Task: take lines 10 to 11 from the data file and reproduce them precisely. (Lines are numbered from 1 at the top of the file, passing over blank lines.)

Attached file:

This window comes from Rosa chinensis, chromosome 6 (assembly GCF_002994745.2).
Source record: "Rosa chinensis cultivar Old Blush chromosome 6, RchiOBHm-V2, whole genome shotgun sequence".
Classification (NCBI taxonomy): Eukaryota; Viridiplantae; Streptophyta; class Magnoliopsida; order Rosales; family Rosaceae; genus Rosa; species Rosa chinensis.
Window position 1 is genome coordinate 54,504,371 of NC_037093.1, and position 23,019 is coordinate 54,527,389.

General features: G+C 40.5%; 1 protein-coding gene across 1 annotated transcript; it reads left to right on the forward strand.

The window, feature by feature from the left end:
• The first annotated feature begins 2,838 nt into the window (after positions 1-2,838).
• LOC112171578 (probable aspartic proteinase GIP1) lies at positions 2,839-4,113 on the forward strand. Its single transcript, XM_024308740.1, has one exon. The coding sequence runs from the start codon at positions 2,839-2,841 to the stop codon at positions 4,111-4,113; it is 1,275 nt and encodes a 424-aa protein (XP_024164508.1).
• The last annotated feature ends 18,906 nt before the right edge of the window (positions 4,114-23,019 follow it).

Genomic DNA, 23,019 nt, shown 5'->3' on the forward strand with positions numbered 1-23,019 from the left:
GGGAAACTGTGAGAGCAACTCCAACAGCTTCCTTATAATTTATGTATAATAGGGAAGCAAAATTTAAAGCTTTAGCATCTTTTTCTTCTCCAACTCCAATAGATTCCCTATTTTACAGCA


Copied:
Genomic DNA, 23,019 nt, shown 5'->3' on the forward strand with positions numbered 1-23,019 from the left:
GGGAAACTGTGAGAGCAACTCCAACAGCTTCCTTATAATTTATGTATAATAGGGAAGCAAAATTTAAAGCTTTAGCATCTTTTTCTTCTCCAACTCCAATAGATTCCCTATTTTACAGCA